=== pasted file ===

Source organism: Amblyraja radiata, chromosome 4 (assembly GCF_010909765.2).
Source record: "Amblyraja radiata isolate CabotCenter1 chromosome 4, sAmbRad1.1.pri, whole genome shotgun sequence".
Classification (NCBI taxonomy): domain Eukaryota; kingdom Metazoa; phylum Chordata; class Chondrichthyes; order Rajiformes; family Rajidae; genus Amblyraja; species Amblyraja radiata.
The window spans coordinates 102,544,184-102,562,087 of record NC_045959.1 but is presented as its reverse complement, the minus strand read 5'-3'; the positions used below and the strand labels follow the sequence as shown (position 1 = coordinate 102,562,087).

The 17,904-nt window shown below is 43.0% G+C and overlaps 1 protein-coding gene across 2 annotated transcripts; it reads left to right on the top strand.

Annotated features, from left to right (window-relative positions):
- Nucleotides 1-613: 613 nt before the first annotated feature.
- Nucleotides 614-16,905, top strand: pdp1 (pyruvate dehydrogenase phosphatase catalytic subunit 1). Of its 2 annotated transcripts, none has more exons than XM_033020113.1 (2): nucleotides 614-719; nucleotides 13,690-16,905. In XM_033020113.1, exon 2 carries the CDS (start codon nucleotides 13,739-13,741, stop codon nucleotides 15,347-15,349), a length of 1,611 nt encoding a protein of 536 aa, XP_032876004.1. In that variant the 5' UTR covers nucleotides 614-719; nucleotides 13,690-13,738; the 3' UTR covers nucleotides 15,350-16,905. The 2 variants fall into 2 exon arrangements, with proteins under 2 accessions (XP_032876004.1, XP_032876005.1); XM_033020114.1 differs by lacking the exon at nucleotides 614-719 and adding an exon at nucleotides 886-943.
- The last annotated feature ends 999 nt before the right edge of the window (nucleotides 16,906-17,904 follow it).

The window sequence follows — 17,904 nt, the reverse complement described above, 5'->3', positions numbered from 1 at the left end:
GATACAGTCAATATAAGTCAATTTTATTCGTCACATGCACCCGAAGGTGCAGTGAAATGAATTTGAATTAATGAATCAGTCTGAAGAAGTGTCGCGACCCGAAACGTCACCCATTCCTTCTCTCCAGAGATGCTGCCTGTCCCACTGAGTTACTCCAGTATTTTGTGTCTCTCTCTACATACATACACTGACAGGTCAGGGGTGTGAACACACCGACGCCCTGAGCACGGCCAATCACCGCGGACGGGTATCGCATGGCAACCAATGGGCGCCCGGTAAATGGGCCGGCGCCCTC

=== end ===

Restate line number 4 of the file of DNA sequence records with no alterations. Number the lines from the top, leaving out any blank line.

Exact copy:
The window spans coordinates 102,544,184-102,562,087 of record NC_045959.1 but is presented as its reverse complement, the minus strand read 5'-3'; the positions used below and the strand labels follow the sequence as shown (position 1 = coordinate 102,562,087).